Monday, June 22, 2015

Monday, June 22, 2015

Child care regulations fall short; Budget and revenue bills signed into law; No COLA for state retirees; and Film lobbyist will sue to keep subsidies flowing


Child care regulations fall short

The recent death of a 22-month-old Baton Rouge girl who was left unattended in a sweltering van has brought fresh attention to the lack of licensing standards for child-care providers. As Charles Lussier reports in The Advocate, child-care centers that operate with six or fewer children operate without state oversight. A 2013 study by the United Way of Southeast Louisiana counted more than 8,000 such unlicensed businesses that care for more than 40,000 children.


Louisiana established the seven-child licensing threshold decades ago when day care was viewed mostly as a form of baby-sitting. Child care advocates and professionals say it’s a standard that’s long overdue for change, in large part to ensure young children are better prepared for when they enter school. Advocates, too, say allowing so many children in unregulated environments could lead to tragedy.


So why haven’t things changed? For one thing, it would cost money, and Louisiana currently devotes no general fund dollars to child-care assistance for low-income families. And for another, it is opposed by self-styled family values crusaders like Gene Mills of the Louisiana Family Forum.


Budget and revenue bills signed into law

Louisiana Gov. Bobby Jindal signed the $25 billion state budget into law late Friday, along with a set of revenue-generating measures that help avoid deep cuts to higher education and health care programs.  The budget package includes more than $300 million in budget cuts and other “efficiencies” along with several short-term financing mechanism. It also includes revenue from higher cigarette taxes and new fees on car buyers and others. As Mark Ballard reports in The Advocate,


The budget includes $2.36 billion to fund higher education across the state and $265 million for the popular Taylor Opportunity Program for Students, which pays college and university tuition for qualified students. Additionally, the $9.65 billion in funding for the Department of Health and Hospitals is an increase of 1.5 percent over the previous fiscal year, according to the administration. “It’s certainly a good thing that with the deficit we had that they did not resort to any more critical cuts to services,” said Jan Moller, head of the Louisiana Budget Project, a Baton Rouge-based think tank that analyzes fiscal issues from the perspective of how they impact low- and moderate-income families.


No COLA for state retirees

Gov. Bobby Jindal used his veto pen to kill a bill, approved in the waning minutes of the legislative session, that would have given a cost-of-living increase worth about $30 per month to tens of thousands of retired teachers and state employees. In his veto message to the Legislature, Jindal cited concerns about the state’s credit rating. But as’s Julie O’Donoghue reports, Democrats are furious about the veto and are accusing the governor of going back on his word.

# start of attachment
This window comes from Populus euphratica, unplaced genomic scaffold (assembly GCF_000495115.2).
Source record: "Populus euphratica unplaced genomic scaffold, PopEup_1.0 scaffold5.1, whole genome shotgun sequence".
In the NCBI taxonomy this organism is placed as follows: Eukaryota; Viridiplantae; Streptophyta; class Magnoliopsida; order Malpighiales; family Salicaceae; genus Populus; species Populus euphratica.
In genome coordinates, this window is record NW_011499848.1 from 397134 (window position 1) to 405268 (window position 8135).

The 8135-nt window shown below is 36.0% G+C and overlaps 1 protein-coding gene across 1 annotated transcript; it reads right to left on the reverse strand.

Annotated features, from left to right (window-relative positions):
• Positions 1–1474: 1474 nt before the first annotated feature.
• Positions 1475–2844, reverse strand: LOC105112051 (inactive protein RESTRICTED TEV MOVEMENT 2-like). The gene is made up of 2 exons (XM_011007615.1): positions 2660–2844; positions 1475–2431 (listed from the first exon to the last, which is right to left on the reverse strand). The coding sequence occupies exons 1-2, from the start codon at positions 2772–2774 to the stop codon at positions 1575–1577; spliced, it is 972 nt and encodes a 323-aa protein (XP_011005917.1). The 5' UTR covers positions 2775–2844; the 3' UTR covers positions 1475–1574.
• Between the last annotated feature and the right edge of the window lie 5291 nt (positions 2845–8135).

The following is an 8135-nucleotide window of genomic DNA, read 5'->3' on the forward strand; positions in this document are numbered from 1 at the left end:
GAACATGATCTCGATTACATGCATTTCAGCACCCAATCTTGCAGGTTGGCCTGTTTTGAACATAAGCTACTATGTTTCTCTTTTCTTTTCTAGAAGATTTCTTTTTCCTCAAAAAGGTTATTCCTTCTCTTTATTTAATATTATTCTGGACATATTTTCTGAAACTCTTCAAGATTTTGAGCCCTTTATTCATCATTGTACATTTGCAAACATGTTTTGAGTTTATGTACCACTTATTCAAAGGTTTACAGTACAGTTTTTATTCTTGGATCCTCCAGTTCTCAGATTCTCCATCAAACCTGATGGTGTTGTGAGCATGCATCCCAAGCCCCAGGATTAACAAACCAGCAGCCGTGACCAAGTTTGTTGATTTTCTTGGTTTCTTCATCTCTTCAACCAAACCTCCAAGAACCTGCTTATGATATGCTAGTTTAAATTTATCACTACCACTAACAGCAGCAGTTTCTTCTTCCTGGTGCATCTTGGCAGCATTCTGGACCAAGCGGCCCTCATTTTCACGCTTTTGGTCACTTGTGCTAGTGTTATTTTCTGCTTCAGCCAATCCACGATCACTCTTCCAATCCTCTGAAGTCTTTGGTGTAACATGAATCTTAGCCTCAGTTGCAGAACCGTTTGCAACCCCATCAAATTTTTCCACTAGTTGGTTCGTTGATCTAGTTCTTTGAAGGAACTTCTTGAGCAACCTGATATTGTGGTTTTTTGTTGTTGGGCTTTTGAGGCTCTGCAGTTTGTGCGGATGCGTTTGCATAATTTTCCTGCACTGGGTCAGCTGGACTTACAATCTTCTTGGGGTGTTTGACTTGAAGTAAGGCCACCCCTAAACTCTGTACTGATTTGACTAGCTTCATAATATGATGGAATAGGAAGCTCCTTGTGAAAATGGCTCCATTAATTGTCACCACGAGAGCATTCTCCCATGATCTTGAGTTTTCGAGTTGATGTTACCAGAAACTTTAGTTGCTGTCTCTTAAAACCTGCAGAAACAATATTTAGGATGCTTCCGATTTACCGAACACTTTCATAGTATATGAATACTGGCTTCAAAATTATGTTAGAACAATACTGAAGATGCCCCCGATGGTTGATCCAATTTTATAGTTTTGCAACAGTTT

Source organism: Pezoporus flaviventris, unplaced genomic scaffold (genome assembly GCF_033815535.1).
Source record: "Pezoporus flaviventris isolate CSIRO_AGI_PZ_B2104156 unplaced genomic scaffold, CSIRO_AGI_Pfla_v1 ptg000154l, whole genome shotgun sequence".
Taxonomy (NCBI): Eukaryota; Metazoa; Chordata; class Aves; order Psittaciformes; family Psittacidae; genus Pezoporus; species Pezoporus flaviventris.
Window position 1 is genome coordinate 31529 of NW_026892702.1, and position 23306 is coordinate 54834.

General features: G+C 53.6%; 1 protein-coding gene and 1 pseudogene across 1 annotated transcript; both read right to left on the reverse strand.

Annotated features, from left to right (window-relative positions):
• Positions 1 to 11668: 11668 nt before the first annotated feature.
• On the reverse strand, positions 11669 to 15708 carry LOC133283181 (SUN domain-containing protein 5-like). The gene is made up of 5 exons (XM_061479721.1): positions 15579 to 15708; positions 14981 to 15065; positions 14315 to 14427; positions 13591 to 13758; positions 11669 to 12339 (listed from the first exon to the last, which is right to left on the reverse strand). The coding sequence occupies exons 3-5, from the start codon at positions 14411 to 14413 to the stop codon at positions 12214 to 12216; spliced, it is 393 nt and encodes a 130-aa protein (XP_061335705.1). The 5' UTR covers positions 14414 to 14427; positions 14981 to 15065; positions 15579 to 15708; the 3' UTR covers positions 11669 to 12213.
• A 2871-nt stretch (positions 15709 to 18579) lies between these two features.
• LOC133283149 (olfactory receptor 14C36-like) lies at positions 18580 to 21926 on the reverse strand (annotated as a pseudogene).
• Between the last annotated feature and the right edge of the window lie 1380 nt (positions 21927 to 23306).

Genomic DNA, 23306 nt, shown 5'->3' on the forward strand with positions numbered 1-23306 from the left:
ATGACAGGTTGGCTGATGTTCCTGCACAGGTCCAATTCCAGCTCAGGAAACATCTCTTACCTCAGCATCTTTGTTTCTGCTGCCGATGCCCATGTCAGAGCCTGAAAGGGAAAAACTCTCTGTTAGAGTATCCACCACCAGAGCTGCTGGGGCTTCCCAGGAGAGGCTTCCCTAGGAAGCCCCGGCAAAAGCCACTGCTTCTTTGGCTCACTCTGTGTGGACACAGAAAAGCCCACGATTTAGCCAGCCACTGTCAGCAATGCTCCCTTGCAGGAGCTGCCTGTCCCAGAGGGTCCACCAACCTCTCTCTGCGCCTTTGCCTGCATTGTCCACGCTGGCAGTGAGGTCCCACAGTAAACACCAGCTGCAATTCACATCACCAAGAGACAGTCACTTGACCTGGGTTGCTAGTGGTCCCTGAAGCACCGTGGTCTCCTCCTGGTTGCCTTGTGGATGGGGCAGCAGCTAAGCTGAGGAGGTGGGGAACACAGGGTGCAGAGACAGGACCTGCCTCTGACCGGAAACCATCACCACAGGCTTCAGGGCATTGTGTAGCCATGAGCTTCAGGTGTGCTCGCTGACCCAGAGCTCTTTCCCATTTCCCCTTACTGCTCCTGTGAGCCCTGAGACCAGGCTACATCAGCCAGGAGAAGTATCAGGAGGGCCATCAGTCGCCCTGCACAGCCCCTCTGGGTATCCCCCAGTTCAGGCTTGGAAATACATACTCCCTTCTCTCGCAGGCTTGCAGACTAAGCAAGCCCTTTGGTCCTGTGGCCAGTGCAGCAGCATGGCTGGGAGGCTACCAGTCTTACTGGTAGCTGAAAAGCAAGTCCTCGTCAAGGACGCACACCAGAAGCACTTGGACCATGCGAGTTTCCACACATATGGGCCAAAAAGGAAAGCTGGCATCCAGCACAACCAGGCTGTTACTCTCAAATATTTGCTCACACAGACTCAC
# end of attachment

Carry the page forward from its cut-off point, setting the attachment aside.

The bill’s sponsor, Democratic Rep. Sam Jones of Franklin, said a veto threat had hung over the bill for much of the session. But he was nonetheless vitriolic in his condemnation of Jindal, saying he is “the most deceitful, hateful governor I’ve seen in my lifetime. “Whatever his burning hatred is for state employees and teachers, I guess on his way to Iowa he had to stick his finger at them at one more time,” Jones said.


Film lobbyist will sue to keep subsidies flowing

The head of Louisiana’s film lobby, angry over Gov. Bobby Jindal signing a law that temporarily limits state spending on movie subsidies at $180 million per year, told The Advocate over the weekend that he will go to court in an effort to maintain the open-ended state entitlement program that has made the movie industry possible in Louisiana.


Will French, the head of the industry’s association, said Saturday that HB829 will subject the state to lawsuits by impacted taxpayers and will result in the loss of a large number of production jobs. The changes will violate existing contractual arrangements and will cause uncertainty that could lead companies to film elsewhere, he said. In the coming weeks, the Louisiana Film and Entertainment Association will present a new plan to fix the damage and properly control program costs in light of the current budget situation, French added in an email. “We will also be filing a challenge to the constitutionality of the new law in the appropriate forum,” he said.


Number of the Day


121,742 – Number of retirees from four major state retirement systems that would have been eligible for a modest cost-of-living increase under House Bill 42, which was vetoed by Gov. Bobby Jindal (Source: Actuarial note)